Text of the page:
Chapter 3: Among the Skerray headstones is this touching tribute to another George Mackay, erected by his friends in London. Enough is known about young George to imagine his last days …
It was early morning, 12 April 1912. The house was slowly coming to life, and George was wide awake. In fitful excitement, he had hardly slept. Some last tearful farewells to the early morning maids, a final check that his tickets were secure in his pocket and quietly he slipped the safe moorings of 11 Queens Gate, Kensington, and his life as a footman. Emerging from the colonnaded porch, he touched the iron railings one last time, turned left, and then right onto Prince Consort Road, heading for Waterloo and the 07:45 train to Southampton. He was dressed in his Sunday-best suit and wearing a Sunday smile. He did not look back. The city was already bustling with the clatter of hooves and the too familiar smell of horse manure, soon to be replaced by the salt sea air he had known as a boy.
The young George had only just turned twenty, but already he had travelled far from his humble beginnings on a croft near Tongue, in Sutherland. One of twelve children to William and Christina Mackay, he was determined to better himself. Too often he had heard tales of regret, of lives half-lived in the bitter north. George, the Heilam ferryman, spoke of nothing else but his plans as a young man to travel to Canada and how he was persuaded to stay by the Duke of Sutherland. This George would not make the same mistake.
The third-class boat train from Waterloo pulled into Southampton Docks at 09:30, stopping at Berth 43/44. Clutching a small brown suitcase and ticket 42795, George alighted into the dockside sheds, crossed the road, controlled by a man with a red flag, and momentarily stood, awestruck by the sheer overwhelming size of the ship. It was beyond anything he could have imagined. Nothing like this was ever seen in the Kyle.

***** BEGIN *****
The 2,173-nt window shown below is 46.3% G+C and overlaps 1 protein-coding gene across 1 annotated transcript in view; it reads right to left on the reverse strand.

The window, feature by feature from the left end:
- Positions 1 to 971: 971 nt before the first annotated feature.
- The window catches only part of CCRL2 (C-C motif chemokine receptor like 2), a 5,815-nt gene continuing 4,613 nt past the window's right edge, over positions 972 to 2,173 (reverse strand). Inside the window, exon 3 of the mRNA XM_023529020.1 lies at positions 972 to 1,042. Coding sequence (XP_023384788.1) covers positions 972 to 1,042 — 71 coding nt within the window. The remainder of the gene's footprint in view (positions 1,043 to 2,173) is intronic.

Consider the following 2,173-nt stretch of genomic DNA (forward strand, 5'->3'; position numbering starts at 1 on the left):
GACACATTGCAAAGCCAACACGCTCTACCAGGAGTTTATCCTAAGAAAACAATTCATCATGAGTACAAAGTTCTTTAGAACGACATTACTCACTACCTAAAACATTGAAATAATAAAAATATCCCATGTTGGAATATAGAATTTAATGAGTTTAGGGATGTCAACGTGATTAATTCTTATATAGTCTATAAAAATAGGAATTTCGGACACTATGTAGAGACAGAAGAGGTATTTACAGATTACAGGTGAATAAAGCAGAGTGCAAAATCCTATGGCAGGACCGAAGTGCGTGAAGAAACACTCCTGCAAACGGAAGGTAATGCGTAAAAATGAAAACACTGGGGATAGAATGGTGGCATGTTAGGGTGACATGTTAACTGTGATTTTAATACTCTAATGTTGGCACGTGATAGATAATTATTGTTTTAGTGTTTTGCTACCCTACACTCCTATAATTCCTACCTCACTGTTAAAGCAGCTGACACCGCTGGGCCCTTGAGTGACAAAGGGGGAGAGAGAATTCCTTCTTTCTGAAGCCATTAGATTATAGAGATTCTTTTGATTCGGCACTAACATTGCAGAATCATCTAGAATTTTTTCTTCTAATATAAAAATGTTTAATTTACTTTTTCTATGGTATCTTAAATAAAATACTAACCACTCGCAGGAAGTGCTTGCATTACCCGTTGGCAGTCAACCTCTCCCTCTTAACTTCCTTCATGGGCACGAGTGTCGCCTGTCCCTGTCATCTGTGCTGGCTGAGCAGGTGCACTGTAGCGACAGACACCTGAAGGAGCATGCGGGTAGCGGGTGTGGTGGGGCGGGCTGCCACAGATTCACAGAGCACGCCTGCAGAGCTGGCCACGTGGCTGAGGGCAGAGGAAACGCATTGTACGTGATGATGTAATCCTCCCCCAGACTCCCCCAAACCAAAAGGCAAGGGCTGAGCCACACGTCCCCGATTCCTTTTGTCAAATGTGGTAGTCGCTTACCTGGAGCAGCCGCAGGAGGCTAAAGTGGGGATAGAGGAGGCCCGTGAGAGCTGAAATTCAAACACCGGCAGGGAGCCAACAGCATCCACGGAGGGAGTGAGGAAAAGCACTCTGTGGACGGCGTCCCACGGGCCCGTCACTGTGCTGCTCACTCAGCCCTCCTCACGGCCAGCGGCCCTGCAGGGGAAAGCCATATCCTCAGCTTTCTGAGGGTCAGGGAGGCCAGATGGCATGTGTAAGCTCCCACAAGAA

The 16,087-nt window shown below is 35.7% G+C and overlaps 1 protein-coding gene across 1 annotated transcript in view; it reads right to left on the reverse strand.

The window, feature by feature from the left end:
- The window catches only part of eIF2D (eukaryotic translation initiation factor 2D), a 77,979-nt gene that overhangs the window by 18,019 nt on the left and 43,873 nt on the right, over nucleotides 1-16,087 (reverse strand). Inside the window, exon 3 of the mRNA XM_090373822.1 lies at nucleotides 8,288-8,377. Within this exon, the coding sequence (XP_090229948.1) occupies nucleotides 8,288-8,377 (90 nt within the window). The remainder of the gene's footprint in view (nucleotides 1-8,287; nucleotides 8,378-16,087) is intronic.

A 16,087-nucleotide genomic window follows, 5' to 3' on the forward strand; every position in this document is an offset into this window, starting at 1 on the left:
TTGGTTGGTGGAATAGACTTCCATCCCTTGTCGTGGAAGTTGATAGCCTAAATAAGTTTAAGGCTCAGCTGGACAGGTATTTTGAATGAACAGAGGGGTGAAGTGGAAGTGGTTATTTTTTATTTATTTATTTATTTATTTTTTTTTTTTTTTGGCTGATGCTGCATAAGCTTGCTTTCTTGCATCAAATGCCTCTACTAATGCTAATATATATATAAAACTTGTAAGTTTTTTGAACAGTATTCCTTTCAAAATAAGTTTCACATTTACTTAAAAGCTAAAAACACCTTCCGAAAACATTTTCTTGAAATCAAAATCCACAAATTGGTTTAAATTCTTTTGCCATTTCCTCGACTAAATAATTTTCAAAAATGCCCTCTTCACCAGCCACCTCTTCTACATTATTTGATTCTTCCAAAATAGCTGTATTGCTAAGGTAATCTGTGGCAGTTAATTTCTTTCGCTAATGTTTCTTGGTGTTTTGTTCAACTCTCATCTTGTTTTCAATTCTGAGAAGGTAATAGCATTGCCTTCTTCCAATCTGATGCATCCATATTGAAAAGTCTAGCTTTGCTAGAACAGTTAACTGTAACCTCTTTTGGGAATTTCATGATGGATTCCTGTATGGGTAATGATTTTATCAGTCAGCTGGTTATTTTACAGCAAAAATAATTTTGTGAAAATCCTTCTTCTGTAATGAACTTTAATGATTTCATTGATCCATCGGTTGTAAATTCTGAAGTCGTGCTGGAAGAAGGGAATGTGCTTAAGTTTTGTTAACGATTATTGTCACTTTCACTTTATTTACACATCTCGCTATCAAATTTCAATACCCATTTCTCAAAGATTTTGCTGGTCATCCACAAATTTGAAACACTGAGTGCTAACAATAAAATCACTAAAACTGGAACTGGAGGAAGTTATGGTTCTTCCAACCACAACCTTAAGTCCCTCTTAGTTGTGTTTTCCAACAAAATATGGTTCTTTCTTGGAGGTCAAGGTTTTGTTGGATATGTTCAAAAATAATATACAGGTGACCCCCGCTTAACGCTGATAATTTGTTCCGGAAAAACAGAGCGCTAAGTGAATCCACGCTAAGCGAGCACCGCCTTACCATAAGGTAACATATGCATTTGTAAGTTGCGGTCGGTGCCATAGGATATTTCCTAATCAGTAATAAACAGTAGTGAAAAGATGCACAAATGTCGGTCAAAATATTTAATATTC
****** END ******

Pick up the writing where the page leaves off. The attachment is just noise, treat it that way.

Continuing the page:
As a third-class passenger, George had a simple berth, shared with six other passengers. Keen to escape the claustrophobia of steerage and the company of strangers, many of whom could not speak English, he quickly found his way to the open decks. He was there when the ship cast off and was towed into the River Test by tugboats, there for the near collision with USMS New York, there when Cherbourg appeared on the French coast and there when the ship set sail for Cobh in the dim light of an April evening. All the while he grasped ticket 42795. It had cost £7 11s, all his savings, but he was bound for Rochester and a new life in Detroit. Of one thing he was certain: he was never going home.